Female Yale Students File Suit Alleging School Turned 'Blind Eye' To Fraternity Sexual Misconduct03:47
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Patrons sit in the Atticus Bookstore Cafe, which overlooks the Yale University campus, on Chapel Street in New Haven, Conn. (Christopher Capozziello/Getty Images)
Patrons sit in the Atticus Bookstore Cafe, which overlooks the Yale University campus, on Chapel Street in New Haven, Conn. (Christopher Capozziello/Getty Images)

Three female students are suing Yale University and nine off-campus fraternities there, arguing the fraternities create a hostile environment for women and that Yale is "turning a blind eye" to sexual misconduct.

Anna McNeil, one of the plaintiffs, says she was repeatedly groped at fraternity parties during her first year at Yale.

"I've had my breasts groped at fraternity parties without my consent," McNeil says. "Often times it won't stop until you can actually physically get away from them, which is quite difficult in space that's so dark and so crowded."

While Yale has in the past condemned some activities alleged to have taken place at fraternities, the university declined an interview for this story. Joan Gilbride, an attorney for the fraternities, calls the accusations "baseless and unfounded."

"We look forward to vigorously defending this action in court, as we successfully did before the state Commission," Gilbride said in a statement.

"I've had my breasts groped at fraternity parties without my consent. Often times it won't stop until you can actually physically get away from them."

Anna McNeil, one of three female students suing Yale University and nine off-campus fraternities

Among its claims, the lawsuit argues Yale is violating Title IX, the law banning sex discrimination at schools that receive federal funding. The plaintiffs want the fraternities to allow women to join — and to gain access to fraternities' powerful alumni networks.

"George H.W. and George W. Bush and Brett Kavanaugh were all at Yale's [Delta Kappa Epsilon] chapter at some point," McNeil says. "So the pipelines from fraternities into such high-powered career tracks ... like politics and finance are really unmatched even by sororities."

Fraternities at nearby Wesleyan University recently integrated. But Todd Shelton of the North American Interfraternity Conference says single-sex student organizations like fraternities should remain an option available to students.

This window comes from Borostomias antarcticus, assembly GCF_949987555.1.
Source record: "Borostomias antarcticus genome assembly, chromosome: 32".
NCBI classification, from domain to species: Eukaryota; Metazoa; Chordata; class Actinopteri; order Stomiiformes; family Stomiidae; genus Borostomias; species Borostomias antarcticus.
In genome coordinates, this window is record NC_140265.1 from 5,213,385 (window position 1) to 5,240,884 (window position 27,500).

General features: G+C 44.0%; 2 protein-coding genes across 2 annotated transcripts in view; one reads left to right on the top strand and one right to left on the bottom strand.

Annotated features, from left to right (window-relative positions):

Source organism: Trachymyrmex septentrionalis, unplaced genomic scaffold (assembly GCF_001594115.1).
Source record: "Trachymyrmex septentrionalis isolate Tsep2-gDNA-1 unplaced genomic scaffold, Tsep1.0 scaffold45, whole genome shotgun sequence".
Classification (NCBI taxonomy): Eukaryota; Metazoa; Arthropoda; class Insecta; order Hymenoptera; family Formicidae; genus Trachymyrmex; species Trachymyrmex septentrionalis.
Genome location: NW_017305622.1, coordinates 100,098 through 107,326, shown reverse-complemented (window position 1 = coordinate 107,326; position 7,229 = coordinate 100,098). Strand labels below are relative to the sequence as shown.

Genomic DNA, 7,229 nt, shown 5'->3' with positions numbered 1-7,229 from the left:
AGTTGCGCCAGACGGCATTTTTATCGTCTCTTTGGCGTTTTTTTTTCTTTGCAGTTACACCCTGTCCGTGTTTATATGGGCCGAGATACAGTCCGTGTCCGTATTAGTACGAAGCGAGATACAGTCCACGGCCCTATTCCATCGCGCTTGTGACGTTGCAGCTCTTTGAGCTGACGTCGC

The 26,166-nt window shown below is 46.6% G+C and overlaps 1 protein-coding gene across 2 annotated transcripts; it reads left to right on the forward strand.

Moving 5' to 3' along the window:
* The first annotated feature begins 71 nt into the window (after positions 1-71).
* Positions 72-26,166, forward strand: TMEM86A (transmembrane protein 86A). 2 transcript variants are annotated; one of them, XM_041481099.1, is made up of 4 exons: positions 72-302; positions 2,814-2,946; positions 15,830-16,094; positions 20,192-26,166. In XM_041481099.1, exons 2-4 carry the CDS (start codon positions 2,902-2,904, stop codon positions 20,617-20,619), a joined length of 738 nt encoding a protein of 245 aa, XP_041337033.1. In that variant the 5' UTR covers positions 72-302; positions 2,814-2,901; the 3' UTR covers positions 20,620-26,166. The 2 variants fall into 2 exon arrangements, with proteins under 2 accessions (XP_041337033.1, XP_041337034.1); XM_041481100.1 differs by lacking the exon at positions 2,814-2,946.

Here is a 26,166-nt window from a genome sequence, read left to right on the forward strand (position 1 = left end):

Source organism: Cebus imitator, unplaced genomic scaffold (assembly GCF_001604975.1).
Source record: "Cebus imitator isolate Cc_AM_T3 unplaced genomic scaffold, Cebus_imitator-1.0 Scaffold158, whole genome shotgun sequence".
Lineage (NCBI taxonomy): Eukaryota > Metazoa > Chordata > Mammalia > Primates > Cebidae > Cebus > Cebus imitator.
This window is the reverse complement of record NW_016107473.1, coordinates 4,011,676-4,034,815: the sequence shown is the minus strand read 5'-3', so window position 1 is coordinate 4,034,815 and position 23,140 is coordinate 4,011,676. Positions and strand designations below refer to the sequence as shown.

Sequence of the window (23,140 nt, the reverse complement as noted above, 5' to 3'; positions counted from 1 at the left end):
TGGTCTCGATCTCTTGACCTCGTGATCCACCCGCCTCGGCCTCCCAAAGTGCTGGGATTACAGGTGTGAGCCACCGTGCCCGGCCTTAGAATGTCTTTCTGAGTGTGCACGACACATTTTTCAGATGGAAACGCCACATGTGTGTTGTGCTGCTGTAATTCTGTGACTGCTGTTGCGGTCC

"Fraternities believe that single-sex student organizations should be an option — a choice — for students. And so should coed student organizations," he says. "Students should have the choice to join the groups that best fit their developmental needs."

In addition to allowing women into fraternities, the plaintiffs in the lawsuit are asking Yale to create more oversight of the off-campus fraternities, including appointing "sober monitors" to watch alcohol consumption at parties and to intervene in cases of sexual harassment or assault.

"I think schools have tried to address the situation by distancing themselves from fraternities, having them go off campus," says University of Akron law professor Tracy Thomas. "This is actually asking for the opposite. Some of the relief is asking for Yale to create a Greek council and to create more oversight, bouncers at the fraternity parties, and so that may change how schools have been trying to deal with the issue."

Yale sophomore Justin Aubin has friends in fraternities and says he attends parties at frat houses.

"I believe the stories that stuff does happen and it can be a bad environment, but from personal experience I haven't seen anything," he says.

Meanwhile, Anna McNeil says it would be "amazing" if other people file similar lawsuits across the country.

"Fraternities and sororities are such a quote-unquote staple of college life that people think it's tradition, so we should respect that," she says. "But I'd say there are a lot of things we justified by saying they were traditionally OK, and now we look back at them and realize that they were not OK, and that they were disadvantaging groups of people systematically."

This segment aired on February 15, 2019.

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Jill Ryan Senior Associate Producer, Here & Now
Jill Ryan is a producer for NPR's Here & Now.

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